BEIJING, March 10 (Xinhua) — China’s central bank governor said Sunday that there is still some room for lowering the country’s required reserve ratio.
China’s overall reserve ratio, or required reserve ratio plus excess reserve ratio, now stands at roughly 12 percent, “a similar level as some developed countries,” Yi Gang, governor of the People’s Bank of China (PBOC), told a press conference on the sidelines of the annual legislative session.
In the United States and Europe, the overall level is also around 12 percent, while that in Japan is more than 20 percent, Yi said.
Since the beginning of 2018, China has lowered the reserve requirement ratio by a total of 3.5 percentage points in five cuts, he said.
For a developing country, it is “suitable and necessary to maintain a certain level of required reserve ratio,” Yi said. “After our cuts, there is still some room for China to lower the ratio, but such room is much smaller than a few years ago.”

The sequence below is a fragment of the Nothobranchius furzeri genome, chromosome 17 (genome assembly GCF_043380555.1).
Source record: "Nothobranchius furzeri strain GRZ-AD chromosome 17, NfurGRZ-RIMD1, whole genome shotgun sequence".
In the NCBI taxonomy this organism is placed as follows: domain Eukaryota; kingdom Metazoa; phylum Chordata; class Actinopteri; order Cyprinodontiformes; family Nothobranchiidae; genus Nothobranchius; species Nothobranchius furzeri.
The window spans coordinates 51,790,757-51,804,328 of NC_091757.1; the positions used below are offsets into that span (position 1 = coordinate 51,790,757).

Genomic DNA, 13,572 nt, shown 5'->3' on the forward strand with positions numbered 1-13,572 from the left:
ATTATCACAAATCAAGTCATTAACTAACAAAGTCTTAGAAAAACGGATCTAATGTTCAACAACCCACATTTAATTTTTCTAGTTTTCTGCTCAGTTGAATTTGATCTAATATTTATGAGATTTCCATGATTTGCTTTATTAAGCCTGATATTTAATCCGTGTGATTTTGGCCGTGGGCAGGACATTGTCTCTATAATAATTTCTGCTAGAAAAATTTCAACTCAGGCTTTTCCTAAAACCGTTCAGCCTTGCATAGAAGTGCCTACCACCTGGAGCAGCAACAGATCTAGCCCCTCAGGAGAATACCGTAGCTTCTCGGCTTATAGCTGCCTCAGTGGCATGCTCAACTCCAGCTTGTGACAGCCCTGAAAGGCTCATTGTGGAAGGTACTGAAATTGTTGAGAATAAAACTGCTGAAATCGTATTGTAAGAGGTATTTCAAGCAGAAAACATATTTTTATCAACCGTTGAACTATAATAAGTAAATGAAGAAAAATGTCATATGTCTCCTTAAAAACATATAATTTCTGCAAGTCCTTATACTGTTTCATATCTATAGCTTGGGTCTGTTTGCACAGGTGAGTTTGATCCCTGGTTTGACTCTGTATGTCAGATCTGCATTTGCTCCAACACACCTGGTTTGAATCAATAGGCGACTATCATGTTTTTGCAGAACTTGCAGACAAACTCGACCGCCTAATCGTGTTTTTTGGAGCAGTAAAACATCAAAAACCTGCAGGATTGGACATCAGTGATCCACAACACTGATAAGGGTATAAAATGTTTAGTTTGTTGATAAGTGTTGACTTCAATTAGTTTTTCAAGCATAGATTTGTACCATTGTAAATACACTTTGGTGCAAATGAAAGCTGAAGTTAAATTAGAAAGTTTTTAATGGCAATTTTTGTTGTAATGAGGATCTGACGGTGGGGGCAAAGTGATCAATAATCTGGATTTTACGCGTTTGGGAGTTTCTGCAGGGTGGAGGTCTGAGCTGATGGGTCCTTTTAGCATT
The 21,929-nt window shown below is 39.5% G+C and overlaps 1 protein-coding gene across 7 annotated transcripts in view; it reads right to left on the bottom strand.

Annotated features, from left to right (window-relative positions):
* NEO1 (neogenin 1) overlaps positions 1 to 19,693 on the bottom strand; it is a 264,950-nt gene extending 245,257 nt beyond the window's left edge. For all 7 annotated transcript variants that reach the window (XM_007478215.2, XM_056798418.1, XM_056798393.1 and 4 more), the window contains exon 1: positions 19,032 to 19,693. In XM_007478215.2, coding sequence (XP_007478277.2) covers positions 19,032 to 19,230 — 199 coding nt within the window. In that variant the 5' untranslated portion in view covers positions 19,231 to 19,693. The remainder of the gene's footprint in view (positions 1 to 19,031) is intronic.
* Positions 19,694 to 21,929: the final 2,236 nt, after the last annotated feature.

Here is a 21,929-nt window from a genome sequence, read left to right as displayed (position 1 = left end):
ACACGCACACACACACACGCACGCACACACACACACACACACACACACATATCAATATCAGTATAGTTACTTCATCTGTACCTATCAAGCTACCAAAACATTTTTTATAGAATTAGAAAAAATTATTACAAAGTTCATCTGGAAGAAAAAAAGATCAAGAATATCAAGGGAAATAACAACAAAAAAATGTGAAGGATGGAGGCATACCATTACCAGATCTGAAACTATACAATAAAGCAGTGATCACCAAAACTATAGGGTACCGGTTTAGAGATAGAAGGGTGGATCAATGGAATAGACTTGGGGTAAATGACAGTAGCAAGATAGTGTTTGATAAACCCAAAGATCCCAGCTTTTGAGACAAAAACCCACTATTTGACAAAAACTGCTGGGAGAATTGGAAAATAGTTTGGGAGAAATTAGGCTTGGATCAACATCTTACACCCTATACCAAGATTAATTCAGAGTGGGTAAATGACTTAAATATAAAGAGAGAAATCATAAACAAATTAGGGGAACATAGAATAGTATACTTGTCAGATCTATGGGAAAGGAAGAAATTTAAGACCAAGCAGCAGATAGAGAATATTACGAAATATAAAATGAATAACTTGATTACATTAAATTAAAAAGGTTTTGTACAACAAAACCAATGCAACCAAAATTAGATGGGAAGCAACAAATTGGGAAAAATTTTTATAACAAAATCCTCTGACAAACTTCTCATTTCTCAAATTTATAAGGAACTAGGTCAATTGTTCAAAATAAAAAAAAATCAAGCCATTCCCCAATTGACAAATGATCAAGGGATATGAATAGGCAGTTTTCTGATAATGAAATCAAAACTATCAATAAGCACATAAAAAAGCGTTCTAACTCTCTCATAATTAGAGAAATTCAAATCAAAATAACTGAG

The governor added the country will move toward the goal of a clear three-tiered framework for required reserve ratios, with large banks as the first tier, medium-sized ones as the second, and small ones as the third.
China will reform and refine monetary and credit supply mechanisms, and employ as needed a combination of quantitative and pricing approaches, like required reserve ratios and interest rates, to guide financial institutions in increasing credit supply and bringing down the cost of borrowing, according to a government work report delivered on Tuesday.